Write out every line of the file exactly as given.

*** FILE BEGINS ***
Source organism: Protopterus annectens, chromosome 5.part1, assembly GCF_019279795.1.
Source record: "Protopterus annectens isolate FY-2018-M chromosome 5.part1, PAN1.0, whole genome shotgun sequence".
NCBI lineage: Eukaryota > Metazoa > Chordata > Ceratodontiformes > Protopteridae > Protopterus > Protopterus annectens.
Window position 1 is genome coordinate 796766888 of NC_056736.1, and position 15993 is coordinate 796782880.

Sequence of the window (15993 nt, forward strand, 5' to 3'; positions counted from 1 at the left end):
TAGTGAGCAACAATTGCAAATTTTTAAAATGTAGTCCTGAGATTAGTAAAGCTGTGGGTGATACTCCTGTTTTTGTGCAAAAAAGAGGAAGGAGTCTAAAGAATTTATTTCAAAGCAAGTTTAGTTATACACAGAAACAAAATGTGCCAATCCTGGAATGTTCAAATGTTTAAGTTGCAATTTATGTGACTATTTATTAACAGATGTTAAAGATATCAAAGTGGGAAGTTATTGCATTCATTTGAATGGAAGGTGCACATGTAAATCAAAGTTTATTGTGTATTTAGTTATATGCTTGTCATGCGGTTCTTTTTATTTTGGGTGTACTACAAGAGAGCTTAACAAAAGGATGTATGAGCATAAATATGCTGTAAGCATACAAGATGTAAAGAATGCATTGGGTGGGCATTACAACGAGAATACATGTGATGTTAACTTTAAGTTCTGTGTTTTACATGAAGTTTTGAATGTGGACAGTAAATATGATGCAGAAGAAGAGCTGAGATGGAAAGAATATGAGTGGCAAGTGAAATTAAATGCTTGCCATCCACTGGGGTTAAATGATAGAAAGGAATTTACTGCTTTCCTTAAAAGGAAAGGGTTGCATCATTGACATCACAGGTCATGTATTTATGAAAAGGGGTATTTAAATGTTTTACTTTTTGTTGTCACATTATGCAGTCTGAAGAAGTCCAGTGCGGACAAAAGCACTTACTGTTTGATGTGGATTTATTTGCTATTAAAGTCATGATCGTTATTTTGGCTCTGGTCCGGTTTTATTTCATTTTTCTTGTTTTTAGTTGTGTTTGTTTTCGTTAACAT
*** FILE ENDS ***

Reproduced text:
Source organism: Protopterus annectens, chromosome 5.part1, assembly GCF_019279795.1.
Source record: "Protopterus annectens isolate FY-2018-M chromosome 5.part1, PAN1.0, whole genome shotgun sequence".
NCBI lineage: Eukaryota > Metazoa > Chordata > Ceratodontiformes > Protopteridae > Protopterus > Protopterus annectens.
Window position 1 is genome coordinate 796766888 of NC_056736.1, and position 15993 is coordinate 796782880.

Sequence of the window (15993 nt, forward strand, 5' to 3'; positions counted from 1 at the left end):
TAGTGAGCAACAATTGCAAATTTTTAAAATGTAGTCCTGAGATTAGTAAAGCTGTGGGTGATACTCCTGTTTTTGTGCAAAAAAGAGGAAGGAGTCTAAAGAATTTATTTCAAAGCAAGTTTAGTTATACACAGAAACAAAATGTGCCAATCCTGGAATGTTCAAATGTTTAAGTTGCAATTTATGTGACTATTTATTAACAGATGTTAAAGATATCAAAGTGGGAAGTTATTGCATTCATTTGAATGGAAGGTGCACATGTAAATCAAAGTTTATTGTGTATTTAGTTATATGCTTGTCATGCGGTTCTTTTTATTTTGGGTGTACTACAAGAGAGCTTAACAAAAGGATGTATGAGCATAAATATGCTGTAAGCATACAAGATGTAAAGAATGCATTGGGTGGGCATTACAACGAGAATACATGTGATGTTAACTTTAAGTTCTGTGTTTTACATGAAGTTTTGAATGTGGACAGTAAATATGATGCAGAAGAAGAGCTGAGATGGAAAGAATATGAGTGGCAAGTGAAATTAAATGCTTGCCATCCACTGGGGTTAAATGATAGAAAGGAATTTACTGCTTTCCTTAAAAGGAAAGGGTTGCATCATTGACATCACAGGTCATGTATTTATGAAAAGGGGTATTTAAATGTTTTACTTTTTGTTGTCACATTATGCAGTCTGAAGAAGTCCAGTGCGGACAAAAGCACTTACTGTTTGATGTGGATTTATTTGCTATTAAAGTCATGATCGTTATTTTGGCTCTGGTCCGGTTTTATTTCATTTTTCTTGTTTTTAGTTGTGTTTGTTTTCGTTAACAT